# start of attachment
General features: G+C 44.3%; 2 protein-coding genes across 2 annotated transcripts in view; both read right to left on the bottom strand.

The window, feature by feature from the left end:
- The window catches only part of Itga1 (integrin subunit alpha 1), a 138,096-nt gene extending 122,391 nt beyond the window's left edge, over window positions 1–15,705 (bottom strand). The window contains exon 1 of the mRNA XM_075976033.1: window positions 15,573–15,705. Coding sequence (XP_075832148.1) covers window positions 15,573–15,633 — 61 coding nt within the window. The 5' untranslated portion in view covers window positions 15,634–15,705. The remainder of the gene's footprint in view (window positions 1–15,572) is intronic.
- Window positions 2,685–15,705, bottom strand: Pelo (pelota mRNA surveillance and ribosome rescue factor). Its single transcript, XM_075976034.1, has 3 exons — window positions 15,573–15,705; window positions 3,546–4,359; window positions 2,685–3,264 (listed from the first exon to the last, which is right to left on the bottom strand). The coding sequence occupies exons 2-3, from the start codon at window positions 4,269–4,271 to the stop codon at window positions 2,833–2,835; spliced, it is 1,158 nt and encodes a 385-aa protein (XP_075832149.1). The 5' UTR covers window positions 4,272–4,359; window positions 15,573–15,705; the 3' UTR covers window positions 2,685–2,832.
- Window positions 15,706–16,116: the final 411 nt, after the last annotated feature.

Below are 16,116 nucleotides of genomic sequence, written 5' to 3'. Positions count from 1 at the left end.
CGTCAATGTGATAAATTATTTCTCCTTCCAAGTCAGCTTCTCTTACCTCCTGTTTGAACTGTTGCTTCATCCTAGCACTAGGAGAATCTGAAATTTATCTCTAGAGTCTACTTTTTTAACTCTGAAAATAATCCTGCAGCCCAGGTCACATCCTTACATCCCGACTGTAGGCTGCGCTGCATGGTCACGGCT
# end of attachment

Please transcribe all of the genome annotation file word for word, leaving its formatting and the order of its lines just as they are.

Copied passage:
General features: G+C 44.3%; 2 protein-coding genes across 2 annotated transcripts in view; both read right to left on the bottom strand.

The window, feature by feature from the left end:
- The window catches only part of Itga1 (integrin subunit alpha 1), a 138,096-nt gene extending 122,391 nt beyond the window's left edge, over window positions 1–15,705 (bottom strand). The window contains exon 1 of the mRNA XM_075976033.1: window positions 15,573–15,705. Coding sequence (XP_075832148.1) covers window positions 15,573–15,633 — 61 coding nt within the window. The 5' untranslated portion in view covers window positions 15,634–15,705. The remainder of the gene's footprint in view (window positions 1–15,572) is intronic.
- Window positions 2,685–15,705, bottom strand: Pelo (pelota mRNA surveillance and ribosome rescue factor). Its single transcript, XM_075976034.1, has 3 exons — window positions 15,573–15,705; window positions 3,546–4,359; window positions 2,685–3,264 (listed from the first exon to the last, which is right to left on the bottom strand). The coding sequence occupies exons 2-3, from the start codon at window positions 4,269–4,271 to the stop codon at window positions 2,833–2,835; spliced, it is 1,158 nt and encodes a 385-aa protein (XP_075832149.1). The 5' UTR covers window positions 4,272–4,359; window positions 15,573–15,705; the 3' UTR covers window positions 2,685–2,832.
- Window positions 15,706–16,116: the final 411 nt, after the last annotated feature.

Below are 16,116 nucleotides of genomic sequence, written 5' to 3'. Positions count from 1 at the left end.
CGTCAATGTGATAAATTATTTCTCCTTCCAAGTCAGCTTCTCTTACCTCCTGTTTGAACTGTTGCTTCATCCTAGCACTAGGAGAATCTGAAATTTATCTCTAGAGTCTACTTTTTTAACTCTGAAAATAATCCTGCAGCCCAGGTCACATCCTTACATCCCGACTGTAGGCTGCGCTGCATGGTCACGGCT